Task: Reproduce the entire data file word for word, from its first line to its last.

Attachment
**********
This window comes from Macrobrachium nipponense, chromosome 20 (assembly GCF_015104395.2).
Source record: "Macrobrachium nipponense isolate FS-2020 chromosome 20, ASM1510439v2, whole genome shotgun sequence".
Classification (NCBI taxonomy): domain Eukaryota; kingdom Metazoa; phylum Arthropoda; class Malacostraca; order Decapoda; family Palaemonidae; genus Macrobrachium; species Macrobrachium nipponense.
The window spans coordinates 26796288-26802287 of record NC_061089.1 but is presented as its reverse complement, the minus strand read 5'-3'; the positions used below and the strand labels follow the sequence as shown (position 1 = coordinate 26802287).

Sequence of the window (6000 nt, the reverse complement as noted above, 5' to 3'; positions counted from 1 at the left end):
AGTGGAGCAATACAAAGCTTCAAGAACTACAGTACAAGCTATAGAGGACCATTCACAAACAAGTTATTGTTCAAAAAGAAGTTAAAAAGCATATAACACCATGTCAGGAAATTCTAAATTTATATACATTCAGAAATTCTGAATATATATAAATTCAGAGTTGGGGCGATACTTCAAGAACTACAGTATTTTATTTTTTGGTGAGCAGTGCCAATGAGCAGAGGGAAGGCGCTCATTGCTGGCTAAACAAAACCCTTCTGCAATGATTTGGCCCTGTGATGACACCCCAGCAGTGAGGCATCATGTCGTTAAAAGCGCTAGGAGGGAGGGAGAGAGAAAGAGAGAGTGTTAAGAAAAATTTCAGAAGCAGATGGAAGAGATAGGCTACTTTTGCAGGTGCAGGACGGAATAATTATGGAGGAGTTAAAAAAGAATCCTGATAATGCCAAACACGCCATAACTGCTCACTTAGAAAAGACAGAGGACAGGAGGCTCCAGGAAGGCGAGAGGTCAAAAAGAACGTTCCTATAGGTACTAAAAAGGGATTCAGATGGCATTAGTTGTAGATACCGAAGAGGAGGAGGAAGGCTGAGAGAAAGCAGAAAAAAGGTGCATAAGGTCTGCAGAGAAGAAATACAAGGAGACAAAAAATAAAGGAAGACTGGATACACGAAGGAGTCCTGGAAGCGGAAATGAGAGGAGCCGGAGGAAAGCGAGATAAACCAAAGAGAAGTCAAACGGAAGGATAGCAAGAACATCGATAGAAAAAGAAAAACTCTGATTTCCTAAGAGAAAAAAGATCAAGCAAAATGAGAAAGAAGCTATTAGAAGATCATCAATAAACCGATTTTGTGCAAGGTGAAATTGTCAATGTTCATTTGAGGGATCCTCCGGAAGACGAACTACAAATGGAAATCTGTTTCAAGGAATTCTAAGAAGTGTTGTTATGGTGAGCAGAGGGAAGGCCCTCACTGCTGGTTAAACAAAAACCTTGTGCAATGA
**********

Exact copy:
This window comes from Macrobrachium nipponense, chromosome 20 (assembly GCF_015104395.2).
Source record: "Macrobrachium nipponense isolate FS-2020 chromosome 20, ASM1510439v2, whole genome shotgun sequence".
Classification (NCBI taxonomy): domain Eukaryota; kingdom Metazoa; phylum Arthropoda; class Malacostraca; order Decapoda; family Palaemonidae; genus Macrobrachium; species Macrobrachium nipponense.
The window spans coordinates 26796288-26802287 of record NC_061089.1 but is presented as its reverse complement, the minus strand read 5'-3'; the positions used below and the strand labels follow the sequence as shown (position 1 = coordinate 26802287).

Sequence of the window (6000 nt, the reverse complement as noted above, 5' to 3'; positions counted from 1 at the left end):
AGTGGAGCAATACAAAGCTTCAAGAACTACAGTACAAGCTATAGAGGACCATTCACAAACAAGTTATTGTTCAAAAAGAAGTTAAAAAGCATATAACACCATGTCAGGAAATTCTAAATTTATATACATTCAGAAATTCTGAATATATATAAATTCAGAGTTGGGGCGATACTTCAAGAACTACAGTATTTTATTTTTTGGTGAGCAGTGCCAATGAGCAGAGGGAAGGCGCTCATTGCTGGCTAAACAAAACCCTTCTGCAATGATTTGGCCCTGTGATGACACCCCAGCAGTGAGGCATCATGTCGTTAAAAGCGCTAGGAGGGAGGGAGAGAGAAAGAGAGAGTGTTAAGAAAAATTTCAGAAGCAGATGGAAGAGATAGGCTACTTTTGCAGGTGCAGGACGGAATAATTATGGAGGAGTTAAAAAAGAATCCTGATAATGCCAAACACGCCATAACTGCTCACTTAGAAAAGACAGAGGACAGGAGGCTCCAGGAAGGCGAGAGGTCAAAAAGAACGTTCCTATAGGTACTAAAAAGGGATTCAGATGGCATTAGTTGTAGATACCGAAGAGGAGGAGGAAGGCTGAGAGAAAGCAGAAAAAAGGTGCATAAGGTCTGCAGAGAAGAAATACAAGGAGACAAAAAATAAAGGAAGACTGGATACACGAAGGAGTCCTGGAAGCGGAAATGAGAGGAGCCGGAGGAAAGCGAGATAAACCAAAGAGAAGTCAAACGGAAGGATAGCAAGAACATCGATAGAAAAAGAAAAACTCTGATTTCCTAAGAGAAAAAAGATCAAGCAAAATGAGAAAGAAGCTATTAGAAGATCATCAATAAACCGATTTTGTGCAAGGTGAAATTGTCAATGTTCATTTGAGGGATCCTCCGGAAGACGAACTACAAATGGAAATCTGTTTCAAGGAATTCTAAGAAGTGTTGTTATGGTGAGCAGAGGGAAGGCCCTCACTGCTGGTTAAACAAAAACCTTGTGCAATGA